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Reproduction (3 of 6) Recombination

Image caption:
Producing eggs and sperm is our first opportunity for mixing and matching genes. When the mother makes an egg, her chromosomes first find their matched partners and exchange some genes with each other. That's called recombination. Because of this shuffling, genes from the mother's mom and genes from the mother's father can wind up next to one another on the same stretch of genes. (The same thing happens in the father's sperm.)

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This image is part of a series:

Reproduction (1 of 6) Egg, sperm, and zygote
Eggs and sperm carry only half the usual number of chromosomes just 23 unpaired chromosomes, carrying one version of each gene. When the egg and sperm get together, the baby receives the normal 23 matched pairs.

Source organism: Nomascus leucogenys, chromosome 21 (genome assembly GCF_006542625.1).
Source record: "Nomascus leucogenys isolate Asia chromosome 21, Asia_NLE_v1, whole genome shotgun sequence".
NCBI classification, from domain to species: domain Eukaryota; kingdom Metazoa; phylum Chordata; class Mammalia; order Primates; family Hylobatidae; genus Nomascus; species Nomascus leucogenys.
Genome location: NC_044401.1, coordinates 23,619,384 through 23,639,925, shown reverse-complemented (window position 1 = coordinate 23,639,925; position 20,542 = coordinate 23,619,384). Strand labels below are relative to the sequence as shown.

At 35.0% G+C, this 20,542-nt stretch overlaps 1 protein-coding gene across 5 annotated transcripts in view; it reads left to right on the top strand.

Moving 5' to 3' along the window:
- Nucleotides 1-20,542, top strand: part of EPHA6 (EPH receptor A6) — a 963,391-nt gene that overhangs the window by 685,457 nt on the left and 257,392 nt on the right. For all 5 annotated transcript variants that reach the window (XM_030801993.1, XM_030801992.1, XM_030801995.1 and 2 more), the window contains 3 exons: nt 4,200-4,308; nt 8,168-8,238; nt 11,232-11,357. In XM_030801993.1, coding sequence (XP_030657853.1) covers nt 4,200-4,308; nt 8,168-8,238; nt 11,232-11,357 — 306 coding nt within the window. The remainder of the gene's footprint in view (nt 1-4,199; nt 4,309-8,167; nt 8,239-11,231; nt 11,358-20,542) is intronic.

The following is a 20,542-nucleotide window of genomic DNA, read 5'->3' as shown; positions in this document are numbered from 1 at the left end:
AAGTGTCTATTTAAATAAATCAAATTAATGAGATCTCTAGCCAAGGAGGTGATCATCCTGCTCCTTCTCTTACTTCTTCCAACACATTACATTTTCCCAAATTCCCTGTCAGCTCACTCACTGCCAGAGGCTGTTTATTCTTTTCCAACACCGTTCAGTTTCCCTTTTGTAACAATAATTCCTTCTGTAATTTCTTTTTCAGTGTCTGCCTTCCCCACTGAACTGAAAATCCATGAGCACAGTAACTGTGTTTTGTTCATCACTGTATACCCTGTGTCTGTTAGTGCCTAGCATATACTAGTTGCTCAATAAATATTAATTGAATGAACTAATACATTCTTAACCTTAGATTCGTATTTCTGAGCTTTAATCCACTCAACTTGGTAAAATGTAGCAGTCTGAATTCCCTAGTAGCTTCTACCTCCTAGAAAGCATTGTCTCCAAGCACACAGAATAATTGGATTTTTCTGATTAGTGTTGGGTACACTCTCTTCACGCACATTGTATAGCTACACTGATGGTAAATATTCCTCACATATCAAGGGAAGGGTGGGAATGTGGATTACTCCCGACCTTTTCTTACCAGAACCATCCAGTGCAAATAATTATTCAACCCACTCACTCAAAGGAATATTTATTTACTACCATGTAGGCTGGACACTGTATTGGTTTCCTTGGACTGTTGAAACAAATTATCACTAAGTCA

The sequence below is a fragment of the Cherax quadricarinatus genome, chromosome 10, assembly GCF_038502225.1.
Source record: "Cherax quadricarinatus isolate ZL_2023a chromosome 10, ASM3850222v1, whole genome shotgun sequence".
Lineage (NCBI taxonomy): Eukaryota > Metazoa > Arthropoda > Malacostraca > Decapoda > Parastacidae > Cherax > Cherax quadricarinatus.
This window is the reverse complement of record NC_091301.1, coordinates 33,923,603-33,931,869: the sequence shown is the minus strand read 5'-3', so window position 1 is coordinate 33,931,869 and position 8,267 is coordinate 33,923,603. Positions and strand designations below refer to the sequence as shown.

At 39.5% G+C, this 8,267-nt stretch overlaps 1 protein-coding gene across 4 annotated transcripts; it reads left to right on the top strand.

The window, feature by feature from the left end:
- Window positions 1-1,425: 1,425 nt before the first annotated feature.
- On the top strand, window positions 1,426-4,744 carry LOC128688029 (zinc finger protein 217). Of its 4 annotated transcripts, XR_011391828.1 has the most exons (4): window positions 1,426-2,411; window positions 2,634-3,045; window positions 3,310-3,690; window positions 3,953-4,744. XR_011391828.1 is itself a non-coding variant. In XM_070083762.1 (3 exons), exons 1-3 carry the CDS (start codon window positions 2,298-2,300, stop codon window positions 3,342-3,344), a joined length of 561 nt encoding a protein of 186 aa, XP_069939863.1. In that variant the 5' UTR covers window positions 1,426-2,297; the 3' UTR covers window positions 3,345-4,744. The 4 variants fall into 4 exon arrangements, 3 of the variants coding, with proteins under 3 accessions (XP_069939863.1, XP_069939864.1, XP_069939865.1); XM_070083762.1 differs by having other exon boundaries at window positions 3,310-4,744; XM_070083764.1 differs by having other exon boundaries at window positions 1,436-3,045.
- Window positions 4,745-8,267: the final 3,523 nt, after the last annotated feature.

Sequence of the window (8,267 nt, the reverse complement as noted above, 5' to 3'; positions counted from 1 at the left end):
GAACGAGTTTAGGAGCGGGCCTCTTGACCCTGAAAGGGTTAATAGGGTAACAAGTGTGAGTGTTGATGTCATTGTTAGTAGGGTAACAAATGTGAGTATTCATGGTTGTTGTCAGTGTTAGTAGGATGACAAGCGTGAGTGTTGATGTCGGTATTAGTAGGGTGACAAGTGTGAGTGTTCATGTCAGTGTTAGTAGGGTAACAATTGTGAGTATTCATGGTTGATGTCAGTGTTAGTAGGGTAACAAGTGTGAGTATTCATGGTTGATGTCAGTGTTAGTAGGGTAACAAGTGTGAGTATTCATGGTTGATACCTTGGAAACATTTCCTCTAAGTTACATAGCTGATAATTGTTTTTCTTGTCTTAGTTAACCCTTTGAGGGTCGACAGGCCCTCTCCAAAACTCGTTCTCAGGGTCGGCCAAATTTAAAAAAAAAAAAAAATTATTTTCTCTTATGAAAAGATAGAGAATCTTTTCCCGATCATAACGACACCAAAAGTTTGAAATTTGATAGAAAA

Reproduction (2 of 6) Chromosome duplication
When eggs and sperm are produced, the parent cell first copies each chromosome, leaving the duplicate pairs attached to one another.

Reproduction (6 of 6) Zygote with recombinant genes
When egg and sperm meet, the baby inherits a combination of genes that is totally unique: it carries versions of genes from all 4 grandparents plus any mutations that occurred when the mother and father were making the egg and sperm.

Reproduction (4 of 6) Meiosis, step one
Meiosis, step one

Reproduction (5 of 6) Meiosis, step two
Meiosis, step two